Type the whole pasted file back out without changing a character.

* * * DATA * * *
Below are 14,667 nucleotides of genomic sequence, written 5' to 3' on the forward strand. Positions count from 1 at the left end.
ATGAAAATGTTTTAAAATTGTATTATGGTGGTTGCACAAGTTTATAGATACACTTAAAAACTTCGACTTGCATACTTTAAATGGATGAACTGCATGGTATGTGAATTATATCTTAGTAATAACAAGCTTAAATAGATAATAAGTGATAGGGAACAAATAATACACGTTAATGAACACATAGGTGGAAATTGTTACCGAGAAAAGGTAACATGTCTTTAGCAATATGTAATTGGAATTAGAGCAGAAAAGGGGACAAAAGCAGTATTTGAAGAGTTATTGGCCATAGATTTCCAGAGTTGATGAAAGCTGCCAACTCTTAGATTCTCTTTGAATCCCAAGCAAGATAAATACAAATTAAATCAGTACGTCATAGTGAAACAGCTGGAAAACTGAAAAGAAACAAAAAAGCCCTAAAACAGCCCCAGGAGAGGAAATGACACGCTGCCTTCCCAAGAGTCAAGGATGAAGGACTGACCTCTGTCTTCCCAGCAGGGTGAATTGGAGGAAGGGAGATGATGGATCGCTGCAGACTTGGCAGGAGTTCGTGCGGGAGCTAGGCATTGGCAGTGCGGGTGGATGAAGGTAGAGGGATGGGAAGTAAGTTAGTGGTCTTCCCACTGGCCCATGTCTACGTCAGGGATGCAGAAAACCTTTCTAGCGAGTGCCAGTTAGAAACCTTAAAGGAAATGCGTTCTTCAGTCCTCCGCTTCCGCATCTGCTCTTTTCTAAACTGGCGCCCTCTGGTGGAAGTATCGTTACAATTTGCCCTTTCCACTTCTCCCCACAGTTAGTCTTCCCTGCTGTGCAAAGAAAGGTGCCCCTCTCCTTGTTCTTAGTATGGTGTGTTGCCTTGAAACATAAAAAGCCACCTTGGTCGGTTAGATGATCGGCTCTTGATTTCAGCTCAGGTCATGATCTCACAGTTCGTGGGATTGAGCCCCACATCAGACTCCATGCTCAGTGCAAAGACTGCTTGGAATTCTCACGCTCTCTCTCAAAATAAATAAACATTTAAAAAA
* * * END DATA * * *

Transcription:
Below are 14,667 nucleotides of genomic sequence, written 5' to 3' on the forward strand. Positions count from 1 at the left end.
ATGAAAATGTTTTAAAATTGTATTATGGTGGTTGCACAAGTTTATAGATACACTTAAAAACTTCGACTTGCATACTTTAAATGGATGAACTGCATGGTATGTGAATTATATCTTAGTAATAACAAGCTTAAATAGATAATAAGTGATAGGGAACAAATAATACACGTTAATGAACACATAGGTGGAAATTGTTACCGAGAAAAGGTAACATGTCTTTAGCAATATGTAATTGGAATTAGAGCAGAAAAGGGGACAAAAGCAGTATTTGAAGAGTTATTGGCCATAGATTTCCAGAGTTGATGAAAGCTGCCAACTCTTAGATTCTCTTTGAATCCCAAGCAAGATAAATACAAATTAAATCAGTACGTCATAGTGAAACAGCTGGAAAACTGAAAAGAAACAAAAAAGCCCTAAAACAGCCCCAGGAGAGGAAATGACACGCTGCCTTCCCAAGAGTCAAGGATGAAGGACTGACCTCTGTCTTCCCAGCAGGGTGAATTGGAGGAAGGGAGATGATGGATCGCTGCAGACTTGGCAGGAGTTCGTGCGGGAGCTAGGCATTGGCAGTGCGGGTGGATGAAGGTAGAGGGATGGGAAGTAAGTTAGTGGTCTTCCCACTGGCCCATGTCTACGTCAGGGATGCAGAAAACCTTTCTAGCGAGTGCCAGTTAGAAACCTTAAAGGAAATGCGTTCTTCAGTCCTCCGCTTCCGCATCTGCTCTTTTCTAAACTGGCGCCCTCTGGTGGAAGTATCGTTACAATTTGCCCTTTCCACTTCTCCCCACAGTTAGTCTTCCCTGCTGTGCAAAGAAAGGTGCCCCTCTCCTTGTTCTTAGTATGGTGTGTTGCCTTGAAACATAAAAAGCCACCTTGGTCGGTTAGATGATCGGCTCTTGATTTCAGCTCAGGTCATGATCTCACAGTTCGTGGGATTGAGCCCCACATCAGACTCCATGCTCAGTGCAAAGACTGCTTGGAATTCTCACGCTCTCTCTCAAAATAAATAAACATTTAAAAAA